A Johnson & Johnson drug plant in Fort Washington, Pennsylvania that made millions of bottles of recalled medicine, including <"https://www.yourlawyer.com/topics/overview/Tylenol-Liver-Damage-Injury-Lawsuit-Lawyer">Tylenol, Benadryl and Motrin, will not be allowed to reopen until the U.S. Food & Drug Administration (FDA) is assured that it meets quality standards. A proposed consent decree signed by the FDA and Johnson & Johnson would also place two other plants located in Pennsylvania and Puerto Rico, that like the Fort Washington facility are operated by the company’s McNeil Consumer Healthcare Division, under greater federal oversight.
As we’ve reported previously, McNeil has recalled more than 200 million bottles of over-the-counter medicine in the past year or so. Many of the recalled products were made at McNeilâ€™s Fort Washington, Pennsylvania facility, which was temporarily closed last year because of quality issues. The Las Piedras, Puerto Rico plant was the subject of an FDA warning letter last year, while the Lancaster, Pennsylvania facility, which is operated as a joint venture with Merck, was cited for numerous violations last year after an FDA inspection.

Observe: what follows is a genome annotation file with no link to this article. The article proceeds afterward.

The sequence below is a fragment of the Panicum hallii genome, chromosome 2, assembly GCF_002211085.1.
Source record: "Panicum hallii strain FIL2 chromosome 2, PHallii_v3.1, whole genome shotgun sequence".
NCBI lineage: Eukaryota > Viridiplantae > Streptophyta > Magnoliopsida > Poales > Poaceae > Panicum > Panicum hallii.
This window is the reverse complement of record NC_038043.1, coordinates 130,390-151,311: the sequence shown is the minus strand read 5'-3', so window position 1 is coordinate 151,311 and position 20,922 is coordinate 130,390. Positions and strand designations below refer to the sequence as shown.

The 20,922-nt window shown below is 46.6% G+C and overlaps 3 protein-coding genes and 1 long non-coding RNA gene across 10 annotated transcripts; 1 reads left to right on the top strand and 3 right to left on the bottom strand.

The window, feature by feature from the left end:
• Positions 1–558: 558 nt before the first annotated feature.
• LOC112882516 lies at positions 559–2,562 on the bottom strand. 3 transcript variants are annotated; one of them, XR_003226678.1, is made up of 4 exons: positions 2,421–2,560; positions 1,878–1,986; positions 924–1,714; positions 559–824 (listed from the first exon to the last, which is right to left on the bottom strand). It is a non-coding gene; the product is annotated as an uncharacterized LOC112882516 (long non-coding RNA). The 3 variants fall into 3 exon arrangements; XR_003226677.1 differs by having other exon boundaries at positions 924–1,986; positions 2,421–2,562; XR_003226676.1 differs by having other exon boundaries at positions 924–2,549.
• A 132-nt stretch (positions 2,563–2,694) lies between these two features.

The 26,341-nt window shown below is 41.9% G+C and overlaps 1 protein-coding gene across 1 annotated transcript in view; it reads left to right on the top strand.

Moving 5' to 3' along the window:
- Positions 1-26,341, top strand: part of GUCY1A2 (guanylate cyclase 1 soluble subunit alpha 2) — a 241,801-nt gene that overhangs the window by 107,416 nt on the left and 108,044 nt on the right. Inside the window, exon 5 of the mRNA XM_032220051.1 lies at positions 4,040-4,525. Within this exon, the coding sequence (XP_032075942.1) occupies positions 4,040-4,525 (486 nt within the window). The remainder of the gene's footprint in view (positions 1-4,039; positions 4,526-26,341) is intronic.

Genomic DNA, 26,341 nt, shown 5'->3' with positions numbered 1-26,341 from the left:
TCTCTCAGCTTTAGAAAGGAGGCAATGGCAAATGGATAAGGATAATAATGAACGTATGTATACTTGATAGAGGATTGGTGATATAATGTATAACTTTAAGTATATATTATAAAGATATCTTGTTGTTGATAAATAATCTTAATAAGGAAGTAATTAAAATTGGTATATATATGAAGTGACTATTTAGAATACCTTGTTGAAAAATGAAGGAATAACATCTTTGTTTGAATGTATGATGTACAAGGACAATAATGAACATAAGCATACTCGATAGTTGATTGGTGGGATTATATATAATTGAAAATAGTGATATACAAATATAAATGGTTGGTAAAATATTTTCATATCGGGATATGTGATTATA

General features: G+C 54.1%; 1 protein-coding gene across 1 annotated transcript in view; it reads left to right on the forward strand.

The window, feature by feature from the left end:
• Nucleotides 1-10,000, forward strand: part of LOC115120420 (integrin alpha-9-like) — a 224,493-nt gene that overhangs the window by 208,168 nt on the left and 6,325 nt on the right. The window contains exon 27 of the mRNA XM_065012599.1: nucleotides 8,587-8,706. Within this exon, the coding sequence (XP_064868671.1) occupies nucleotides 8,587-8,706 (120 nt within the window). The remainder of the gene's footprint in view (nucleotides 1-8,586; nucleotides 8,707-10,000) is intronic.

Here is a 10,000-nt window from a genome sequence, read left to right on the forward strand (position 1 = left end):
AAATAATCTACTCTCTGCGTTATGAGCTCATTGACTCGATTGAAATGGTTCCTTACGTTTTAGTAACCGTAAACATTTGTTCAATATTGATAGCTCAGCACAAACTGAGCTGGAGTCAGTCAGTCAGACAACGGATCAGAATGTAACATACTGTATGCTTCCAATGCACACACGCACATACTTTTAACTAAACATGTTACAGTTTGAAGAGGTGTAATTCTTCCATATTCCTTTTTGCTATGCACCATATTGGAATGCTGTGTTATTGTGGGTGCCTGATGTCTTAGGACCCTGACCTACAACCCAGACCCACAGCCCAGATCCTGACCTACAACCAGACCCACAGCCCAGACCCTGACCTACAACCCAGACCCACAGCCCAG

Under the consent decree, which still has to be approved by a Judge, McNeil will not be able to open the Fort Washington until an independent expert determines that the plant meets all federal standards and passes an agency inspection. While the Lancaster and Las Piedras facilities will be able to remain open, the decree also requires McNeil to adhere to a strict timetable to bring all three plants into compliance.
The consent decree requires McNeil to destroy all drugs under its control that have been recalled from the Fort Washington, Las Piedras, and Lancaster facilities since December 2009. The decree also gives the agency the authority to require McNeil to stop manufacturing or to institute recalls.
The consent decree also stipulates that McNeil could face fines of $15,000 a day for violating the decree, up to $10 million a year. The decree, which was filed in U.S. District Court for the Eastern District of Pennsylvania in Philadelphia on March 10, will remain in effect for five years.
â€œThis is a strong, but necessary, step to ensure that the products manufactured by this company meet federal standards for quality, safety and purity,â€ Deborah Autor, director of the Office of Compliance in the FDAâ€™s Center for Drug Evaluation and Research, said in a statement issued by the FDA.
Overall, it’s been a tough year for Johnson & Johnson, which has been plagued by recalls. Other Johnson & Johnson recalls have involved two DePuy hip replacement implants sold by its DePuy Orthopaedics unit, as well as a recall (an initial action and an expansion) of 100,000 boxes of 1-Day Acuvue TruEye contact lenses. These withdrawals are also weighing on Johnson & Johnsonâ€™s performance, as profits for the fourth quarter fell 12 percent.